Security for sensor networks is challenging due to the resource-constrained nature of individual nodes, particularly their energy limitations. However, designing merely for energy savings may not result in a suitable security architecture. This paper investigates the inherent tradeoffs involved between energy, memory, and security robustness in distributed sensor networks. As a driver for the investigation, we introduce an energy-scalable key establishment protocol called cluster key grouping, which takes into account resource limitations in sensor nodes. We then define a metric (the security leakage factor) to quantify security robustness in a system. Finally, a framework called the security-memoryenergy (SME) curve is presented that is used to evaluate and quantify the multi-metric tradeoffs involved in security design.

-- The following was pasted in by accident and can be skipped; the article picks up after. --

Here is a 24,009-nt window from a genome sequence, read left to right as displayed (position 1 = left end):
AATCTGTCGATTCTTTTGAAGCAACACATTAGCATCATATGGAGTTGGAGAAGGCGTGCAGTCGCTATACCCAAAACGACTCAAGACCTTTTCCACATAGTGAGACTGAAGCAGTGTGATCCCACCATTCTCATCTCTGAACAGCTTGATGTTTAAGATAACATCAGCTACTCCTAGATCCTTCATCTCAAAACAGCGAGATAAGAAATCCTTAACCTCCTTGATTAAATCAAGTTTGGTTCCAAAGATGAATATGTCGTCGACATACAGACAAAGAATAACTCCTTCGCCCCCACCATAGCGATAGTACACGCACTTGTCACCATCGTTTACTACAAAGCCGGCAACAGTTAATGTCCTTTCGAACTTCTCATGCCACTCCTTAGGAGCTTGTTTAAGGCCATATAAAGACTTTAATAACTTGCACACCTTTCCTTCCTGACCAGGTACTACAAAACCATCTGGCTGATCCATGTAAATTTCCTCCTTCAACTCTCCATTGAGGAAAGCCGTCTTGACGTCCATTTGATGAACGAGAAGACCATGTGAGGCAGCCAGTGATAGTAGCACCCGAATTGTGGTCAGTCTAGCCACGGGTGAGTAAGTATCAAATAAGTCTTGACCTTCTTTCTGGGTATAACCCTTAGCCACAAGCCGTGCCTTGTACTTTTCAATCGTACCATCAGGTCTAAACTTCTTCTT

|Number of pages||12|
|Journal||Lecture Notes in Computer Science (including subseries Lecture Notes in Artificial Intelligence and Lecture Notes in Bioinformatics)|
|State||Published - 1 Dec 2004|